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Casey Vows to Fight Changes in Food Assistance Programs

News Source: Delco Times

CHESTER >> A plea from legislators to save food assistance programs in Pennsylvania came to Chester Monday morning at the Fare & Square grocery store with the arrival of U.S. Sen. Bob Casey, D-Pa.

In opposition to H.R. 5003, the Improving Child Nutrition and Education Act of 2016, Casey and supporters in the Senate said the House bill that grants funding for hungry kids was anything but an improvement.

“We have to make sure the programs that are designed to help those families to get from point A to point B, to get through a recession or to even get through a tough economy, that those programs are there for them,” Casey said.

Programs like Woman, Infants and Children (WIC) and the Supplemental Nutrition Assistance Program (SNAP) screen eligible programs, schools, families and individuals for income below a certain limit. Those who are eligible may qualify for federal funds for food, nutrition education or health referrals.

The fear, Casey said, was that the bill introduced by Rep. Todd Rokita, R-Ind., the chairman of the House Subcommittee on Early Childhood, Elementary and Secondary Education, would raise the eligibility for federal programs and prohibit individuals from qualifying for federal assistance.

“We’ve got a lot of people in Washington right now, many of them in the House of Representatives and a few of them in the United States Senate, (who) want to cut the Supplemental Nutrition Assist Program, or they want to send it back to the states in block grant, that’s a bad idea,” Casey said.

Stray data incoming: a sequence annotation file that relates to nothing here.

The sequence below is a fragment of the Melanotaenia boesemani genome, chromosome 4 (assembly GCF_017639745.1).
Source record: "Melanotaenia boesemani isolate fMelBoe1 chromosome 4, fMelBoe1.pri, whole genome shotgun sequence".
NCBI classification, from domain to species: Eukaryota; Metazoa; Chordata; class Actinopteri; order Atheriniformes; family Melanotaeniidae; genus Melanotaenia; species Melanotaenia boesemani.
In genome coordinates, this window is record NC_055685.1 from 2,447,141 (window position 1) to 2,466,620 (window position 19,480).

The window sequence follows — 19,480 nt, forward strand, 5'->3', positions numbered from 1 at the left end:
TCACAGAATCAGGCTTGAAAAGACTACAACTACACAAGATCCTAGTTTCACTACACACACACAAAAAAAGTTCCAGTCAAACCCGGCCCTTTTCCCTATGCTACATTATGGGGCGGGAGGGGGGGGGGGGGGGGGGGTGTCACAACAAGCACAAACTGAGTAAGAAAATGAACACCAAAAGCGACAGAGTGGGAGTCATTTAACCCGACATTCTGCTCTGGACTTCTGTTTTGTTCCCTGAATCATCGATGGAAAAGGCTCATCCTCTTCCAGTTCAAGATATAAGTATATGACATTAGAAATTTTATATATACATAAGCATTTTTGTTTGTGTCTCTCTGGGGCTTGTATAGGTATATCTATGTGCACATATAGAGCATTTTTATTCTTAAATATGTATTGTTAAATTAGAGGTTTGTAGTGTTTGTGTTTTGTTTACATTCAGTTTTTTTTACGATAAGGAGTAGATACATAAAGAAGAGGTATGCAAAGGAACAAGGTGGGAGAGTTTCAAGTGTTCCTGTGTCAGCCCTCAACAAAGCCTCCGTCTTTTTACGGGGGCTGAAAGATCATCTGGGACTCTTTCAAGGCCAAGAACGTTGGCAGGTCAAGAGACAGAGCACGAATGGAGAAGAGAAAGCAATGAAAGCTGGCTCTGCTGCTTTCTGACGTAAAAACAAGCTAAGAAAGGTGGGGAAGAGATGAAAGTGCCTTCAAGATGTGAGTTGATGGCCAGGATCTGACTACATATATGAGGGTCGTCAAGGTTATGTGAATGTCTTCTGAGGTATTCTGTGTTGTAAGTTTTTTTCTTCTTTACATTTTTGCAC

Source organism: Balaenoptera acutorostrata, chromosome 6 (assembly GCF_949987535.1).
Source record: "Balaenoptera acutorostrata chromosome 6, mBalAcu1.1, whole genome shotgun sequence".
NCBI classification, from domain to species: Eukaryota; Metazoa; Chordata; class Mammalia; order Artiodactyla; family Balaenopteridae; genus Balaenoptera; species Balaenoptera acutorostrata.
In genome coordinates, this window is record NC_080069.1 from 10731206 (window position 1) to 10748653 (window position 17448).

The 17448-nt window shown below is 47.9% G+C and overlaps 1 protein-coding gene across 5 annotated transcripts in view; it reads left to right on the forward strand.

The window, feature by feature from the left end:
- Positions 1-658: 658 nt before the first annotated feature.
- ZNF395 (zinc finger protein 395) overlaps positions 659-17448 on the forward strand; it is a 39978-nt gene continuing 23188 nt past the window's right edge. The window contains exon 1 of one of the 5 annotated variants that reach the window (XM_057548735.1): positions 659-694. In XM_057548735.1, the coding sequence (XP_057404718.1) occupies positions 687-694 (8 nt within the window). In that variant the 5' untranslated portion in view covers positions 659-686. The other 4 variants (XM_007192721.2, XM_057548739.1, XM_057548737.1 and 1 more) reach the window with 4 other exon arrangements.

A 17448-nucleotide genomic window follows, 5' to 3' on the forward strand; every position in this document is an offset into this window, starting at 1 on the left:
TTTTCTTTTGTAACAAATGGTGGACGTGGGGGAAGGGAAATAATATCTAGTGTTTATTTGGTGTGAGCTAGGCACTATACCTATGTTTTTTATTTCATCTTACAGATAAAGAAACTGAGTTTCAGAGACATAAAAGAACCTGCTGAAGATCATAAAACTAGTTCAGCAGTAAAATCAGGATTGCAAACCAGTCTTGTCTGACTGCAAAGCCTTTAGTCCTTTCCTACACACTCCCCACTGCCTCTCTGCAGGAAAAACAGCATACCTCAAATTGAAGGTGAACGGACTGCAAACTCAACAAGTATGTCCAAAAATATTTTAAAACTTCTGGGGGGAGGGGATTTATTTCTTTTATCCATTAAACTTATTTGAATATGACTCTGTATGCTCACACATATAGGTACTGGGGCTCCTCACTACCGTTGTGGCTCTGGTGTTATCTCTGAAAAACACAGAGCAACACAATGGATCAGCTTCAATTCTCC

Under the block grant, a state would opt to receive a set amount of funding, rather than federal funding for school lunch and breakfast programs.

“We’re always worried that the funding is going to be cut and we know the need isn’t going down,” said Laura Wall, the executive director of the Greater Philadelphia Coalition Against Hunger.

In an open letter to U.S. Reps. Glenn Thompson, R-5 of Bellefonte, and Lou Barletta, R-11 of Hazleton, organizations throughout Pennsylvania expressed discontent with the reauthorization bill, which was continued after it reached the end of its five-year lifespan in 2015. Written in the letter, the opponents to the bill contended that 246 eligible schools of the 795 schools in the state that participate would no longer be eligible.

“Twenty-percent of Pennsylvania children live in a house short of food … (and) half of all the infants in the United States benefit from the WIC program,” Casey said.

The bill includes modest improvements, including a two-cent increase in school breakfast reimbursement rates, but those in opposition express that it comes at too great a cost. In the last reauthorization in 2010, the Child and Adult Care Food Program (CACFP) did not receive additional funds or an extra snack to the dismay of the National Association for Family Child Care, which penned an open letter after the 2016 reauthorization did not include those provisions.

“Any time there’s a threat to SNAP or WIC or any of those programs that help families become stable and helps them put food on the table is a huge concern,” Wall said.

The setting at Fare & Square in Chester has often been used as the podium for issues regarding food and food insecurity. Once known as a “food desert,” the city of Chester has highly touted the non-profit grocery for hiring Chester residents, its accessibility to the community it serves and offering affordable produce with fresh alternatives.

“We think this model can go throughout the country, a non-profit with affordable pricing,” said Fare & Square Vice President of Operations Mike Basher.

Similar non-profit grocers have popped up in Waco, Texas, Boston, Mass., and in cities in North Dakota, South Dakota, California and others.

“The folks who shop here, the folks who are served by this store, are part of the family of Pennsylvania,” Casey said.

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